Did “The Big Short” Get it Right? What Economics Says

The Big Short was released last week, and I took a small break from my research work to watch it with my wife. The movie theater was quite empty (looked more like a documentary about banking, mortgages, CDOs, Synthetic CDOs) but the movie has a nice IMDB rating (8.1/10).

The star-studded movie features Brad Pitt, Steve Carell, and many others, playing traders who figured out early on that Mortgage Backed Securities (MBSs) had AAA ratings that were too good to be true.

Some columnists (Forbes…) don’t like the movie: unhappy that regulators are not getting the blame for the mortgage crisis.

As with plane crashes, the 2008 crisis is not driven by one single incident that took down the economy. It’s a series of incidents happening at the same time:

  • Households did have inflated expectations of house price increases. That’s well documented in the usual Shiller references. Households were wrong on the pace, probably not on the fact that some MSA supply can’t expand (e.g. San Francisco). Irrational exuberance was everywhere, but likely more in places where land is abundant but prices keep increasing. Look at the scary Case Shiller house price index in Dallas: St Louis Dallas TX House price index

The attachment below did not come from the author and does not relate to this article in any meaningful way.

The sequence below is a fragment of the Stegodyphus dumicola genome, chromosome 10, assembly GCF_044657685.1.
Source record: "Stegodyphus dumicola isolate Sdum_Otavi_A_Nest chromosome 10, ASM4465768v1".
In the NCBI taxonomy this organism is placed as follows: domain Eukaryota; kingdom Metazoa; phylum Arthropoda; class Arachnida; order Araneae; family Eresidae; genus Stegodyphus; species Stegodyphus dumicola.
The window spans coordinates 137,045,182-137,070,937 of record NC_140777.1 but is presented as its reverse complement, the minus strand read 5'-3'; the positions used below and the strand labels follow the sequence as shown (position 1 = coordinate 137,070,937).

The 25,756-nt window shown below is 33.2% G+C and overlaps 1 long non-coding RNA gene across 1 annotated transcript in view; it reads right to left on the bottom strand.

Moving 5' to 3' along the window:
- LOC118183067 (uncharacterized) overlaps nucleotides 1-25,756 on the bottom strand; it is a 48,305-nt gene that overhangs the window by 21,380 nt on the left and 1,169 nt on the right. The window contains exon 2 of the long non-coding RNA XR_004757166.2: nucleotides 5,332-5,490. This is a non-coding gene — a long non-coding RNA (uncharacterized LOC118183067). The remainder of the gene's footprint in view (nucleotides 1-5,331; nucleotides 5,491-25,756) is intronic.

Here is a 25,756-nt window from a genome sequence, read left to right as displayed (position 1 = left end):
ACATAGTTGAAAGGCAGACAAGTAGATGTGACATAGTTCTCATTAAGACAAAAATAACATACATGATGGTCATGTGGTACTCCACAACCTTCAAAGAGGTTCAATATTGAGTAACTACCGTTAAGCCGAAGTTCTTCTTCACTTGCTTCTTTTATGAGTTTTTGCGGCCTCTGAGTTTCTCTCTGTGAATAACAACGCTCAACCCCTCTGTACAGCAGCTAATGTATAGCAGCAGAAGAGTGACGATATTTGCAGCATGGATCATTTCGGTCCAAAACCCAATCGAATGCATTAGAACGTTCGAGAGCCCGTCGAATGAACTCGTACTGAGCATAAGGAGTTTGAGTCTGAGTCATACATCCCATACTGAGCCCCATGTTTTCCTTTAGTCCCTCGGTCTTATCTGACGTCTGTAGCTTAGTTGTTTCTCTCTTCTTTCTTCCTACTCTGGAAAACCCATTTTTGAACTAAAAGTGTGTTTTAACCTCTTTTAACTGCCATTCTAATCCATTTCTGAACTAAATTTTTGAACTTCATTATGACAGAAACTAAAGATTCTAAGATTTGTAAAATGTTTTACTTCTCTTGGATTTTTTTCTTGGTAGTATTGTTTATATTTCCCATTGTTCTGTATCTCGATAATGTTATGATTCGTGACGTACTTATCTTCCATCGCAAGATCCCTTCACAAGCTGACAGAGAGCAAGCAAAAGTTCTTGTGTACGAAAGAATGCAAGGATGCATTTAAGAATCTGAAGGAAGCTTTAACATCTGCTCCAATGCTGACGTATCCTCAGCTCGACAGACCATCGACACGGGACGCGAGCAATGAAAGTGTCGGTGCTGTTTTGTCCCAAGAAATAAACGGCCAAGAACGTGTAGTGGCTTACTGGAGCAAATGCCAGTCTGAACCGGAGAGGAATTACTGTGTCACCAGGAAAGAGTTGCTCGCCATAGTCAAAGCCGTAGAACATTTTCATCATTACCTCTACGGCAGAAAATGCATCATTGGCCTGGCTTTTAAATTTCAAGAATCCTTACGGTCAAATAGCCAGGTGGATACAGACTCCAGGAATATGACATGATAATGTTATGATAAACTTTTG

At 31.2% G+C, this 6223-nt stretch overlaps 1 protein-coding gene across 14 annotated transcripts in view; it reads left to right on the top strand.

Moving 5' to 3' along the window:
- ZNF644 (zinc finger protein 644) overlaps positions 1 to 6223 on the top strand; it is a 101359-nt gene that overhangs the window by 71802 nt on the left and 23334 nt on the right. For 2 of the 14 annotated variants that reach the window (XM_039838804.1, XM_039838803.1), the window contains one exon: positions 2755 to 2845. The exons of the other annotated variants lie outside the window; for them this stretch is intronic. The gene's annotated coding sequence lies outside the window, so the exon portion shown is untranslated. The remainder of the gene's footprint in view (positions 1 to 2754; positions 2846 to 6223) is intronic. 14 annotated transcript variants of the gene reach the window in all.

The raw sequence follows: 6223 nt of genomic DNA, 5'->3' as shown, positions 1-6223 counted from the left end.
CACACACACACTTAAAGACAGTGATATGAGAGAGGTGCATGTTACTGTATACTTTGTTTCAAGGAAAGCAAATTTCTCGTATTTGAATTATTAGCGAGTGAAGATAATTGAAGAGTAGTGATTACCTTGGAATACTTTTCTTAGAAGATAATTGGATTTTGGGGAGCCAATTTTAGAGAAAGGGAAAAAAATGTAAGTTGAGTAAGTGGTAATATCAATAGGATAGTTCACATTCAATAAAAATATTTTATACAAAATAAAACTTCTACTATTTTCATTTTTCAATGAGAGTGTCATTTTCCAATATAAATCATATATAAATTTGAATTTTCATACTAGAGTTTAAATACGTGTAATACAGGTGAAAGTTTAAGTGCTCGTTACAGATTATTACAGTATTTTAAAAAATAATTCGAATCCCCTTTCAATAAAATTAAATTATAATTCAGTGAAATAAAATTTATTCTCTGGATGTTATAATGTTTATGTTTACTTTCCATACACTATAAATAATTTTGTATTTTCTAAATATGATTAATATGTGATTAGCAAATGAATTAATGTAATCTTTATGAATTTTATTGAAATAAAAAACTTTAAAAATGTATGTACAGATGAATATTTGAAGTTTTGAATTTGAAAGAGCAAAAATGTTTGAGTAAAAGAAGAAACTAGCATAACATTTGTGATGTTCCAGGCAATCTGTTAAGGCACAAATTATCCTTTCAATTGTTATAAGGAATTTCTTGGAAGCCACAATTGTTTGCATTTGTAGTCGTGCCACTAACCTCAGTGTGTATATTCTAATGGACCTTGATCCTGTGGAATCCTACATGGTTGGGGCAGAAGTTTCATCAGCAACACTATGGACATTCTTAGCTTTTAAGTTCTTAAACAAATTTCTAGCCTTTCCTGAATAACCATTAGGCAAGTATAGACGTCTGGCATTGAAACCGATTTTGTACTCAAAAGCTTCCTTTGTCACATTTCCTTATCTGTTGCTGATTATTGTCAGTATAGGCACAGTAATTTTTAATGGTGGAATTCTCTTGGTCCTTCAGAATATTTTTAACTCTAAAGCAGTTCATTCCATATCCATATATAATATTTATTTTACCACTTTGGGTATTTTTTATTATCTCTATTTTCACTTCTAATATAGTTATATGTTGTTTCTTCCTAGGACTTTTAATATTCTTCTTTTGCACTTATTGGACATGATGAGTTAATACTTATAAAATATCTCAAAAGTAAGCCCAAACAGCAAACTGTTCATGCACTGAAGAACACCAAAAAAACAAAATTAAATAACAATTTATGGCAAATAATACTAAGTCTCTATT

• The securitization market has an asymmetric information problem: lemons are chasing the good products, a problem that was amplified by simple securitization rules (such as a minimum FICO requirement).
  • Securitized products can be complex, very complex. But that’s a pretty fixable problem: loan-level data does exist, and it’s fairly easy to dig into the characteristics of the mortgages to check that the MBS is sound.
  • Accounting rules such as the Basel agreements, give preferential capital treatment to securitized products. In plain English, they get a lower coefficient in the calculation of the capital ratios. That’s a substantial incentive to package products in CDOs.
  • Once mortgages are packaged into a single securitized product, the price of the MBS depends on an evaluation of the risk. Takes some additional homework to figure out whether the price is right.